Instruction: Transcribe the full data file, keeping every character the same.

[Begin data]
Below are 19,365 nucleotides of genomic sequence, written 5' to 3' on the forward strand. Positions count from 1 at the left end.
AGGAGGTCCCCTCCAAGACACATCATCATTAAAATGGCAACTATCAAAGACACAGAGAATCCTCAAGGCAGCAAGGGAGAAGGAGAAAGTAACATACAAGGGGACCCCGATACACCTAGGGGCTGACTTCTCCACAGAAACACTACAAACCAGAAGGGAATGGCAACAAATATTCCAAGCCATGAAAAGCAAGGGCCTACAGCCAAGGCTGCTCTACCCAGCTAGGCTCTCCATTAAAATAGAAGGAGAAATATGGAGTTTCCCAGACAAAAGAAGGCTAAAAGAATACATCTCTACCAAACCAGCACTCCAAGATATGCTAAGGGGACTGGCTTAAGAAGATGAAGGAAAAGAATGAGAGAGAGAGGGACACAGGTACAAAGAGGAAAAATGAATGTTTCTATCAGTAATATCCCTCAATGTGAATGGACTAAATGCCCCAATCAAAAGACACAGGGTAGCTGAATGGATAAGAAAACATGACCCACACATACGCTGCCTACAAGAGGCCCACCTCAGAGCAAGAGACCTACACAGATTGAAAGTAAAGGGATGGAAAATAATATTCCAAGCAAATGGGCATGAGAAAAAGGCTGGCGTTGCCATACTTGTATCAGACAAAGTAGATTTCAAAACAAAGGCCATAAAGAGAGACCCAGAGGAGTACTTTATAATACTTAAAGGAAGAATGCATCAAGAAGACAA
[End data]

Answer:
Below are 19,365 nucleotides of genomic sequence, written 5' to 3' on the forward strand. Positions count from 1 at the left end.
AGGAGGTCCCCTCCAAGACACATCATCATTAAAATGGCAACTATCAAAGACACAGAGAATCCTCAAGGCAGCAAGGGAGAAGGAGAAAGTAACATACAAGGGGACCCCGATACACCTAGGGGCTGACTTCTCCACAGAAACACTACAAACCAGAAGGGAATGGCAACAAATATTCCAAGCCATGAAAAGCAAGGGCCTACAGCCAAGGCTGCTCTACCCAGCTAGGCTCTCCATTAAAATAGAAGGAGAAATATGGAGTTTCCCAGACAAAAGAAGGCTAAAAGAATACATCTCTACCAAACCAGCACTCCAAGATATGCTAAGGGGACTGGCTTAAGAAGATGAAGGAAAAGAATGAGAGAGAGAGGGACACAGGTACAAAGAGGAAAAATGAATGTTTCTATCAGTAATATCCCTCAATGTGAATGGACTAAATGCCCCAATCAAAAGACACAGGGTAGCTGAATGGATAAGAAAACATGACCCACACATACGCTGCCTACAAGAGGCCCACCTCAGAGCAAGAGACCTACACAGATTGAAAGTAAAGGGATGGAAAATAATATTCCAAGCAAATGGGCATGAGAAAAAGGCTGGCGTTGCCATACTTGTATCAGACAAAGTAGATTTCAAAACAAAGGCCATAAAGAGAGACCCAGAGGAGTACTTTATAATACTTAAAGGAAGAATGCATCAAGAAGACAA